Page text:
Eight midwife-led units and dozens of birthing pools will be built as part of a £25 million hospital upgrade plan.
More than 100 hospitals will use the money to update maternity wards across England, Health Minister Dr Dan Poulter announced late last week.
“We are now going to see huge improvements to maternity services right across the country,” said Dr Poulter, who specialises in obstetrics and gynaecological medicine.
“These will make a big difference to the experience mums and families have of NHS maternity services, with more choice and a better environment where women can give birth,” he said.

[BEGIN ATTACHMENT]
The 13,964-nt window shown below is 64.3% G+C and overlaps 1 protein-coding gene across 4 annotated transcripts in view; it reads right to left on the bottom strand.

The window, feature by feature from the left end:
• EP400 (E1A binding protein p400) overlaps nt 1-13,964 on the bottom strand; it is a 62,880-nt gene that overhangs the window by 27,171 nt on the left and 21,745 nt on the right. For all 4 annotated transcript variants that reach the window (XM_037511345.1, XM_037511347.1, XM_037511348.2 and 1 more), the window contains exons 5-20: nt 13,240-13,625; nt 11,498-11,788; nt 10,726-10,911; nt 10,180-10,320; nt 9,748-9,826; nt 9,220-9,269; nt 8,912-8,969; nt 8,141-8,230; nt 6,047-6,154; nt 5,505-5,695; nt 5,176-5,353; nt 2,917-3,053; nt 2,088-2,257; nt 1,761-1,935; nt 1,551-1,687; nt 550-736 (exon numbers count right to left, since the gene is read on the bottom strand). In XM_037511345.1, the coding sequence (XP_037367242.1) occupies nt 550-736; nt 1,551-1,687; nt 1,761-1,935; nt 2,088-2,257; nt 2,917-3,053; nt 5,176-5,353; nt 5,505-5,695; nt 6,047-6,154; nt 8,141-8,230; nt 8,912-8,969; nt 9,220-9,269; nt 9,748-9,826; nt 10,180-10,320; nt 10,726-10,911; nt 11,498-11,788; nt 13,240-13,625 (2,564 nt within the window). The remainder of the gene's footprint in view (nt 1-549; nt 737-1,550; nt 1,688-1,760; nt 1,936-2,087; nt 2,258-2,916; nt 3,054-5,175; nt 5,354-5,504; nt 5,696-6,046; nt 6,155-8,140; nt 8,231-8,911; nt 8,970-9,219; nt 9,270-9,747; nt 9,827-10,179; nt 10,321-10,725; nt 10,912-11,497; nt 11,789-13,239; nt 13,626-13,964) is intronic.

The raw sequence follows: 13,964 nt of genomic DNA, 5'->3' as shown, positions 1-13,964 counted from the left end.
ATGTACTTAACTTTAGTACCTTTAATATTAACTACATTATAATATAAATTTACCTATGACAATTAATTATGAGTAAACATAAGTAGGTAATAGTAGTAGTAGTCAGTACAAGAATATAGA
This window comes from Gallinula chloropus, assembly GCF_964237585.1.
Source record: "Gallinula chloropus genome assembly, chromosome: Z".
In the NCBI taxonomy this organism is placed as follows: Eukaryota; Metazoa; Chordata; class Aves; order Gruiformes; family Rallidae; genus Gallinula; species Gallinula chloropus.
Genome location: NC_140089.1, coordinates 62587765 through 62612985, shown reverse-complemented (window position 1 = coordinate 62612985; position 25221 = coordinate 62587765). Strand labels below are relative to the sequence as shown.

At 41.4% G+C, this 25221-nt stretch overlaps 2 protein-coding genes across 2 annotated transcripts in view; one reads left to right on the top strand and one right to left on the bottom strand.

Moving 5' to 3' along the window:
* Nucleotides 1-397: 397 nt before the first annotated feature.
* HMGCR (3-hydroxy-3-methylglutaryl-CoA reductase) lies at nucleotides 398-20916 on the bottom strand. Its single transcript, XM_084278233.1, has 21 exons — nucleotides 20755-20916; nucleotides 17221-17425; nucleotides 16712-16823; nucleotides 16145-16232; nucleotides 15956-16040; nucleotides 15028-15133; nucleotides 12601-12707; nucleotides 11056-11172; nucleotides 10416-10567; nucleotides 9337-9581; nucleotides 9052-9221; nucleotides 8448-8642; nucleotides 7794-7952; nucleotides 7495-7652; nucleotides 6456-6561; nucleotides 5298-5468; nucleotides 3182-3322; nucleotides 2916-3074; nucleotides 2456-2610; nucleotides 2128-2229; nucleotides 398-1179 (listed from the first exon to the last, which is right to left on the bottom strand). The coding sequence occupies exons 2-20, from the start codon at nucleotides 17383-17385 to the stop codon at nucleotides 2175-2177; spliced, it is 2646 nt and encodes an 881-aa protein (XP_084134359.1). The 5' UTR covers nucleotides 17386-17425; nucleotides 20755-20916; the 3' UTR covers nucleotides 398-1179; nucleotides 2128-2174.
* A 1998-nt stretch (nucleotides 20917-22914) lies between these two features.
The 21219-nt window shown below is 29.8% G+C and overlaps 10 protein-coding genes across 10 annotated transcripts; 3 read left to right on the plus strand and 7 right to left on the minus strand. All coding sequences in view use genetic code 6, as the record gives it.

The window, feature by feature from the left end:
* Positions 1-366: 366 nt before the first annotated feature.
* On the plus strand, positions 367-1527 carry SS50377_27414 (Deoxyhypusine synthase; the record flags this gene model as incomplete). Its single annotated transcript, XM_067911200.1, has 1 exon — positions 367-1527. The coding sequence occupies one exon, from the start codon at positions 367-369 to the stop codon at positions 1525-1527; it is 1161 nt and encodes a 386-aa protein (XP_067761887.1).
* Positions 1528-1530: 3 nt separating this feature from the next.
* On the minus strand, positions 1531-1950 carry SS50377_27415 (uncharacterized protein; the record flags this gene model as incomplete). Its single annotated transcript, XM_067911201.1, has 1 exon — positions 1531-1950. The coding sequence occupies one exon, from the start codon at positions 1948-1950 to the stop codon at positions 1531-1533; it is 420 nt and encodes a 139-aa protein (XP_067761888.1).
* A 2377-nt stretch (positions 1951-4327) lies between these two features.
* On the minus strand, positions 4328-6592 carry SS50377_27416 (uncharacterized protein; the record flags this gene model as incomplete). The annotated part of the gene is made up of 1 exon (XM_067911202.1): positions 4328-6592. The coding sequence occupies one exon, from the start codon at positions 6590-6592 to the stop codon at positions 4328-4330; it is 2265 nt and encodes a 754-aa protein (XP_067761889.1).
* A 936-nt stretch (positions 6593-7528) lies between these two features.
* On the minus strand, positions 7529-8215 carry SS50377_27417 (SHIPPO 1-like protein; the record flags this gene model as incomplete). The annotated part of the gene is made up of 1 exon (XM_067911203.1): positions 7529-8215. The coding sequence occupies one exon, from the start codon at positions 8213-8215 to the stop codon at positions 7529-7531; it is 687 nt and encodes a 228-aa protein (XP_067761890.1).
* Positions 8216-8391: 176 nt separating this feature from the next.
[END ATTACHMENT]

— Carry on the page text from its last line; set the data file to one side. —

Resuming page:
Maternity units had to show a panel, including representatives from the Royal College of Midwives (RCM) that local parents wanted the changes.
RCM chief executive Cathy Warwick said: “NHS maternity services already deliver high quality care for thousands of women every day, but we know there is more that can be done to improve mothers' experience and to make standards of care more consistent across the countries.”
Upgrades will include midwife-led units, which are “less clinical and more relaxing” places to give birth, more en suite facilities and more equipment like beds and family rooms.
Several old maternity hospitals will be refurbished, like the 1940's build at Taunton and Somerset NHS Foundation Trust.
Other improvements will include equipment that gives women more freedom to move around and change position while in labour.